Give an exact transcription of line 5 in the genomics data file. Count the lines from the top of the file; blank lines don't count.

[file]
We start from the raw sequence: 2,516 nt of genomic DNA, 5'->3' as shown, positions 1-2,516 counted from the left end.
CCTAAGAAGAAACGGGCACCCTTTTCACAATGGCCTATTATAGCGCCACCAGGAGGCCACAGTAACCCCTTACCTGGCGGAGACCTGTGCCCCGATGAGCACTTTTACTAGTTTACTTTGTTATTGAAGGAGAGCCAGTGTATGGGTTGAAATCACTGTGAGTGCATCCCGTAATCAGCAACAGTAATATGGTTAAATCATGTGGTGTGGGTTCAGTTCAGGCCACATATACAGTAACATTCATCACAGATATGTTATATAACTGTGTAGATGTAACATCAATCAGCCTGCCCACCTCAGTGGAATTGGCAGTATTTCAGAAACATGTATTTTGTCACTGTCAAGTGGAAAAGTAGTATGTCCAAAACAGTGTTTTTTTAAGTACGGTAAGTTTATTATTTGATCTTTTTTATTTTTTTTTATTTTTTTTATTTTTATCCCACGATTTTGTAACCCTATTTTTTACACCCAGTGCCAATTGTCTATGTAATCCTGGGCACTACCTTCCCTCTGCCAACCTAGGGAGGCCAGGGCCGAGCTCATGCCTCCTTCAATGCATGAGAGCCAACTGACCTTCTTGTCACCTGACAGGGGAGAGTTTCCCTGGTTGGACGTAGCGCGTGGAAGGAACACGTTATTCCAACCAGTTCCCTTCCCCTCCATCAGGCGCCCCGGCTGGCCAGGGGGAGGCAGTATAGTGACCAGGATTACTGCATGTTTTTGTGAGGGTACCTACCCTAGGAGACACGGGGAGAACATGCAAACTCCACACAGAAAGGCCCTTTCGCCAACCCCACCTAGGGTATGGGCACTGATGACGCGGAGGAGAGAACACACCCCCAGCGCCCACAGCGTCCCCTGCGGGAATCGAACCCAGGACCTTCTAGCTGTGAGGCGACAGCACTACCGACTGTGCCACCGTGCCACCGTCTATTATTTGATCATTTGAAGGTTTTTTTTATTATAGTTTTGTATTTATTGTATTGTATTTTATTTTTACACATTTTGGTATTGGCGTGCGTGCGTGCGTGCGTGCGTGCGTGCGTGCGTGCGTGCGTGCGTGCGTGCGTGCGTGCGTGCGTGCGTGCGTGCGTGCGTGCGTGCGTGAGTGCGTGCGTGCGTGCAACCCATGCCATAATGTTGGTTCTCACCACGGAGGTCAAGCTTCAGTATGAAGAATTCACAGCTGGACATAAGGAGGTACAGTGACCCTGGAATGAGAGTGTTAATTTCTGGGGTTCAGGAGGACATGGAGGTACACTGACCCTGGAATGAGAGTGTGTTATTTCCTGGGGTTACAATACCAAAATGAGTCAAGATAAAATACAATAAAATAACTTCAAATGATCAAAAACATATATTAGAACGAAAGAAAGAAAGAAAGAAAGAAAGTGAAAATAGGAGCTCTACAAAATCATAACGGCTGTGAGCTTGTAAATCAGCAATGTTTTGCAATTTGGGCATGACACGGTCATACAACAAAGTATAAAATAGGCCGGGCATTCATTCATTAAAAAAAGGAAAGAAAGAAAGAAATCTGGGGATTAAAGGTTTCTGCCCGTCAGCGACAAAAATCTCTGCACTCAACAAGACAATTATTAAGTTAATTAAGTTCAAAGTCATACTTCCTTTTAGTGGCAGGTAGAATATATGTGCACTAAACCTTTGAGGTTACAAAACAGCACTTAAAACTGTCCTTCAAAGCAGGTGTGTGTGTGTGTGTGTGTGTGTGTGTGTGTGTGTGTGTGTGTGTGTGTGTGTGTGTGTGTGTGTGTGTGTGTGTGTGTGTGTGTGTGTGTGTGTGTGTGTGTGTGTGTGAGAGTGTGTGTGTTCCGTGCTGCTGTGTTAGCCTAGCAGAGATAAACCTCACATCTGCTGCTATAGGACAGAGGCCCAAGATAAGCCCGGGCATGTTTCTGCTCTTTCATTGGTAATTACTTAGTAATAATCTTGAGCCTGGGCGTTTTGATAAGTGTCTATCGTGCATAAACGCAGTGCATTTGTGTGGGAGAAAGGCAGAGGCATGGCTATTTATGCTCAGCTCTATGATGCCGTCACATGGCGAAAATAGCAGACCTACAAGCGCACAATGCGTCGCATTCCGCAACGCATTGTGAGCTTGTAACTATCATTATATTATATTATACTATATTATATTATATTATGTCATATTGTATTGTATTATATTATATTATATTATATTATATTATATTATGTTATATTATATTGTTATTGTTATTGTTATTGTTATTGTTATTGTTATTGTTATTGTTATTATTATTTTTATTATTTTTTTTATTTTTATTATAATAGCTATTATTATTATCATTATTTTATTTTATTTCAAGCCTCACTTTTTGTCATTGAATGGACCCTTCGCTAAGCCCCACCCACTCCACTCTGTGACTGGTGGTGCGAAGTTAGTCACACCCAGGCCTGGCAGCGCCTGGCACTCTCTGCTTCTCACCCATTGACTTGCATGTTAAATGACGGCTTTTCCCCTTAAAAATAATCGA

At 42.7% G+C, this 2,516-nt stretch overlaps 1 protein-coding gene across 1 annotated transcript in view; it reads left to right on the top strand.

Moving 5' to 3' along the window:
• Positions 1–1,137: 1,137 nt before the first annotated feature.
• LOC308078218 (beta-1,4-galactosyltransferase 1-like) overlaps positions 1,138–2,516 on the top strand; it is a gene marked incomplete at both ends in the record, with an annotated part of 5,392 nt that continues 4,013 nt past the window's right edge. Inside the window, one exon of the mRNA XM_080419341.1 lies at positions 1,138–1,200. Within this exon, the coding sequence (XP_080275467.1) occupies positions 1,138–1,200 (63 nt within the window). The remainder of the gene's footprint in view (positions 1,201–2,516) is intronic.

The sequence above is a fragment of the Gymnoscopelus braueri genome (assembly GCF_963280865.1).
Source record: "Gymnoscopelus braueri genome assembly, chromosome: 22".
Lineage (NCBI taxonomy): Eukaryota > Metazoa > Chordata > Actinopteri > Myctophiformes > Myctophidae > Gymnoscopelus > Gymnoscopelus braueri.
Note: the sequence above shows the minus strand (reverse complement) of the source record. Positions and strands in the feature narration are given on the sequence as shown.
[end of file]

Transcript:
• Positions 1–1,137: 1,137 nt before the first annotated feature.